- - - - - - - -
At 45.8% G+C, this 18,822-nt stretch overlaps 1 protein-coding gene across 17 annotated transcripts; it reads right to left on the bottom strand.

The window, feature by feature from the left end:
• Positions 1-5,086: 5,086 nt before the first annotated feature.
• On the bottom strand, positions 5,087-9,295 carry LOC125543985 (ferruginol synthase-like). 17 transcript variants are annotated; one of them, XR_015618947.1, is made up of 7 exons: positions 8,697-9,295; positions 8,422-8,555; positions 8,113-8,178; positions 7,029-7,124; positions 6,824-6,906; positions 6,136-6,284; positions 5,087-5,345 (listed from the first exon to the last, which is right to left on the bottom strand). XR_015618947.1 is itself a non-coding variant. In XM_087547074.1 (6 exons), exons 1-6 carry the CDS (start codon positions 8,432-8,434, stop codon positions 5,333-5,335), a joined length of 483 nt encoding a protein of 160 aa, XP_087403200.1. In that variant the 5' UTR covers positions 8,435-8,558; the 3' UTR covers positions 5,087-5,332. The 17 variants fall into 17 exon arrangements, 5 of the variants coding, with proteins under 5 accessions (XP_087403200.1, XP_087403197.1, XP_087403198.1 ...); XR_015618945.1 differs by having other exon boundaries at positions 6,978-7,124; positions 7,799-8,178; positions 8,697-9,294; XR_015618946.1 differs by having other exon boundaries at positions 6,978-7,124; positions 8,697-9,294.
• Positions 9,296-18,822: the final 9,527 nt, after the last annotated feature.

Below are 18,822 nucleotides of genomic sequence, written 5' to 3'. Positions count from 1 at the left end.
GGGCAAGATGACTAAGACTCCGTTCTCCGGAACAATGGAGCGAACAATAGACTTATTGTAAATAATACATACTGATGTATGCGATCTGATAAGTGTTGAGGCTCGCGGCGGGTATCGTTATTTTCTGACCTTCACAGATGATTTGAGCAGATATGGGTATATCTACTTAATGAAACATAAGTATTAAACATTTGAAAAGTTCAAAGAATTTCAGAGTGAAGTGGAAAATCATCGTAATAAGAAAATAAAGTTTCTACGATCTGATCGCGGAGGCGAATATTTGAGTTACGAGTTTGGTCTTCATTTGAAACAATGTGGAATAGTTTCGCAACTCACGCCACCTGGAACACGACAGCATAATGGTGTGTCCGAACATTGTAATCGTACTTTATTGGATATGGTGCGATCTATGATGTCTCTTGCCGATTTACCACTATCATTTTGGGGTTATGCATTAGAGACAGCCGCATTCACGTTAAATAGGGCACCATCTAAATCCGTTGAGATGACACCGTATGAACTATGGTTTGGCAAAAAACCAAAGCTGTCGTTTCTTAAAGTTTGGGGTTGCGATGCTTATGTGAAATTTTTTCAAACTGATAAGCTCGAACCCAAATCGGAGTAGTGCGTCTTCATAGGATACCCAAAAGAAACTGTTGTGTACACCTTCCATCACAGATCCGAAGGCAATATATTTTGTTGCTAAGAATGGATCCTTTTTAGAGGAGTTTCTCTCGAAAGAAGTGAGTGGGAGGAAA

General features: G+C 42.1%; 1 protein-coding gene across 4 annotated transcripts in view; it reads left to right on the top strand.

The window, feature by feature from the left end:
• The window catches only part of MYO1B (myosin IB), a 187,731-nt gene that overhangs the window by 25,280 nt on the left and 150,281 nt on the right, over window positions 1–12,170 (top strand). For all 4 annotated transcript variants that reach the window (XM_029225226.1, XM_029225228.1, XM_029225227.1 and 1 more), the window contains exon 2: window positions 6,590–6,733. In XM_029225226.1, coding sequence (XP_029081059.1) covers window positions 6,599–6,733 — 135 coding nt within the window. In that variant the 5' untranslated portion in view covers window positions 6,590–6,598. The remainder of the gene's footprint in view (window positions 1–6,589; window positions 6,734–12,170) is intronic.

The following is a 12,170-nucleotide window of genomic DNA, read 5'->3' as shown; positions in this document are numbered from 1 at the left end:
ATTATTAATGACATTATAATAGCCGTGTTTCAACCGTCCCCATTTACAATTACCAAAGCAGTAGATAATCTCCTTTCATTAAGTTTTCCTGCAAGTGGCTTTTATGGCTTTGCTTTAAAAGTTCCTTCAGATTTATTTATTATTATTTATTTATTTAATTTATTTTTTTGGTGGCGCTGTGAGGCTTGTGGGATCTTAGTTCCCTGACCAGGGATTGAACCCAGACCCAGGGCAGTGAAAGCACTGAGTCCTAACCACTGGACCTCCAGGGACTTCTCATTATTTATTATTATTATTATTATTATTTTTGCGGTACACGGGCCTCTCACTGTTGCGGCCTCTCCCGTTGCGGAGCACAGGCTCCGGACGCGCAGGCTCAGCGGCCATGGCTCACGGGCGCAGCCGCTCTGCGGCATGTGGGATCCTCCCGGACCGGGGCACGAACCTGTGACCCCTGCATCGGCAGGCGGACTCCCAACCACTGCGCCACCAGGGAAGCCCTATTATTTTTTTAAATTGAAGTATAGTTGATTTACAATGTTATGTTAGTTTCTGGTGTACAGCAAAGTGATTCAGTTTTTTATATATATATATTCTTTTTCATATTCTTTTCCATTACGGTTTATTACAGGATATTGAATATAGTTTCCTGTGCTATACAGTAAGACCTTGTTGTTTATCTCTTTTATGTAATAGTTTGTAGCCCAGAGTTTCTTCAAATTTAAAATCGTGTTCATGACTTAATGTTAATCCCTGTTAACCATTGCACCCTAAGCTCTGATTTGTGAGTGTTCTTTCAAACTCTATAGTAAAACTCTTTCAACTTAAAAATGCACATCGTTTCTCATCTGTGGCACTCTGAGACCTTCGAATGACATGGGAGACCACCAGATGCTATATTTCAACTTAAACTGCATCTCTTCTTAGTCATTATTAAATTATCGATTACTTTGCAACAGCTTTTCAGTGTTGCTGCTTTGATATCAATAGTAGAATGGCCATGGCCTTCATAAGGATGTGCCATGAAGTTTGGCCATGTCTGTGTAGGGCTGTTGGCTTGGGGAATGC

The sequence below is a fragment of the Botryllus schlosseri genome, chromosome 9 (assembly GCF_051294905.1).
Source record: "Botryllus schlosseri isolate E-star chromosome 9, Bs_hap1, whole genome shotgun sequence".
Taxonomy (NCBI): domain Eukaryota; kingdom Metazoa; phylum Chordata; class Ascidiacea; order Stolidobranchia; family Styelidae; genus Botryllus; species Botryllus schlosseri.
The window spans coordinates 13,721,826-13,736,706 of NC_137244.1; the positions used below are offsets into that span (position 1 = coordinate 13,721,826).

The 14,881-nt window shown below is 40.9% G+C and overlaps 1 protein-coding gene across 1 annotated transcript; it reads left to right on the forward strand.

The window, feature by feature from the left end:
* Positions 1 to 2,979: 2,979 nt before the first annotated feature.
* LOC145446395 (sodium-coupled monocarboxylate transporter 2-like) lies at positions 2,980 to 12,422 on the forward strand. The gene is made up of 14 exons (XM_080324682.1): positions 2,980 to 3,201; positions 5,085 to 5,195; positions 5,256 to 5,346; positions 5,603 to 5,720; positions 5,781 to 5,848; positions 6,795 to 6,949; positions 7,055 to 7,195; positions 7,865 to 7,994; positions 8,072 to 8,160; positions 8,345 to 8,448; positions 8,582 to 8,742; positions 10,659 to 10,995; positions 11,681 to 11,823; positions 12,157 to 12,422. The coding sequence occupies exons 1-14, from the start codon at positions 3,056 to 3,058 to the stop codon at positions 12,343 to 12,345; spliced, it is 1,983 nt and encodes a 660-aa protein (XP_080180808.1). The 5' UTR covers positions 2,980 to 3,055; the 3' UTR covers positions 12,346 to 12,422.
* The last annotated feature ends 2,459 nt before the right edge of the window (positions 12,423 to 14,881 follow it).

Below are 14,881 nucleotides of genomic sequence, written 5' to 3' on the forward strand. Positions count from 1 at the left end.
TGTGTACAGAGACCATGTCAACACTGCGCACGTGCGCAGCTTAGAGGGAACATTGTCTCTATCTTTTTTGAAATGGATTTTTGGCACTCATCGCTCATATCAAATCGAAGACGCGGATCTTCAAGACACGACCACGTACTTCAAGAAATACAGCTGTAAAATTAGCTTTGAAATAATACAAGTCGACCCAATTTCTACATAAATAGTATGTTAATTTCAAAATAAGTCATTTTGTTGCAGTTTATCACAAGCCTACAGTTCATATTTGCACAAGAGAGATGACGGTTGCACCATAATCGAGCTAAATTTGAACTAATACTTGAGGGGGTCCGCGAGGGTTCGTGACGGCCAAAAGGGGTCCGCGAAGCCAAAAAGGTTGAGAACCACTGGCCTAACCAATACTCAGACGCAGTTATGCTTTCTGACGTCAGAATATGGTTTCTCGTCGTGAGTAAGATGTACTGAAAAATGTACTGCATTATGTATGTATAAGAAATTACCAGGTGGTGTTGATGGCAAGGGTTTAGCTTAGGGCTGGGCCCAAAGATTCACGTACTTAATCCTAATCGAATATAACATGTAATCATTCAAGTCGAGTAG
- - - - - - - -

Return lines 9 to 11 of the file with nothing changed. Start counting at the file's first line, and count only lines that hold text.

The window, feature by feature from the left end:
• The window catches only part of MYO1B (myosin IB), a 187,731-nt gene that overhangs the window by 25,280 nt on the left and 150,281 nt on the right, over window positions 1–12,170 (top strand). For all 4 annotated transcript variants that reach the window (XM_029225226.1, XM_029225228.1, XM_029225227.1 and 1 more), the window contains exon 2: window positions 6,590–6,733. In XM_029225226.1, coding sequence (XP_029081059.1) covers window positions 6,599–6,733 — 135 coding nt within the window. In that variant the 5' untranslated portion in view covers window positions 6,590–6,598. The remainder of the gene's footprint in view (window positions 1–6,589; window positions 6,734–12,170) is intronic.

The following is a 12,170-nucleotide window of genomic DNA, read 5'->3' as shown; positions in this document are numbered from 1 at the left end: